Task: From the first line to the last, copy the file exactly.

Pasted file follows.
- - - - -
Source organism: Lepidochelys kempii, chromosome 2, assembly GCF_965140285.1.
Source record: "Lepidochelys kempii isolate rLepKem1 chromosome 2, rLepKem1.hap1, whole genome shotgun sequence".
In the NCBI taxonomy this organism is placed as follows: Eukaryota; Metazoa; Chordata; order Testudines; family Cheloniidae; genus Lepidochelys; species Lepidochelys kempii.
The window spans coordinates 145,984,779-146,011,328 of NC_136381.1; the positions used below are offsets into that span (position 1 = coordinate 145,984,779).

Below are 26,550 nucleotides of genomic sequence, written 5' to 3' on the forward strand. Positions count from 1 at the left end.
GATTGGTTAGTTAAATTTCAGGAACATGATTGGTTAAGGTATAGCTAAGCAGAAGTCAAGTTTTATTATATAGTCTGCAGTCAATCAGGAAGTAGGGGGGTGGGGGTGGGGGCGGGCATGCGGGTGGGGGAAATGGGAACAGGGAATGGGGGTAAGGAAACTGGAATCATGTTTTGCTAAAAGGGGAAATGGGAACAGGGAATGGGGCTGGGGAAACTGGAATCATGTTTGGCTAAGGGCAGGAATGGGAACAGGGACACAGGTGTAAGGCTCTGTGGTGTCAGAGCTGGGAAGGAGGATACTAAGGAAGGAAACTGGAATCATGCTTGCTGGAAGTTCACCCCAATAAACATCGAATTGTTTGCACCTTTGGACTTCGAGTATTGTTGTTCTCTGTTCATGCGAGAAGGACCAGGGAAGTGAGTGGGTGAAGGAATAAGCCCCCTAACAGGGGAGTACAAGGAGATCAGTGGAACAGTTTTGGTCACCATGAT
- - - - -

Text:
Source organism: Lepidochelys kempii, chromosome 2, assembly GCF_965140285.1.
Source record: "Lepidochelys kempii isolate rLepKem1 chromosome 2, rLepKem1.hap1, whole genome shotgun sequence".
In the NCBI taxonomy this organism is placed as follows: Eukaryota; Metazoa; Chordata; order Testudines; family Cheloniidae; genus Lepidochelys; species Lepidochelys kempii.
The window spans coordinates 145,984,779-146,011,328 of NC_136381.1; the positions used below are offsets into that span (position 1 = coordinate 145,984,779).

Below are 26,550 nucleotides of genomic sequence, written 5' to 3' on the forward strand. Positions count from 1 at the left end.
GATTGGTTAGTTAAATTTCAGGAACATGATTGGTTAAGGTATAGCTAAGCAGAAGTCAAGTTTTATTATATAGTCTGCAGTCAATCAGGAAGTAGGGGGGTGGGGGTGGGGGCGGGCATGCGGGTGGGGGAAATGGGAACAGGGAATGGGGGTAAGGAAACTGGAATCATGTTTTGCTAAAAGGGGAAATGGGAACAGGGAATGGGGCTGGGGAAACTGGAATCATGTTTGGCTAAGGGCAGGAATGGGAACAGGGACACAGGTGTAAGGCTCTGTGGTGTCAGAGCTGGGAAGGAGGATACTAAGGAAGGAAACTGGAATCATGCTTGCTGGAAGTTCACCCCAATAAACATCGAATTGTTTGCACCTTTGGACTTCGAGTATTGTTGTTCTCTGTTCATGCGAGAAGGACCAGGGAAGTGAGTGGGTGAAGGAATAAGCCCCCTAACAGGGGAGTACAAGGAGATCAGTGGAACAGTTTTGGTCACCATGAT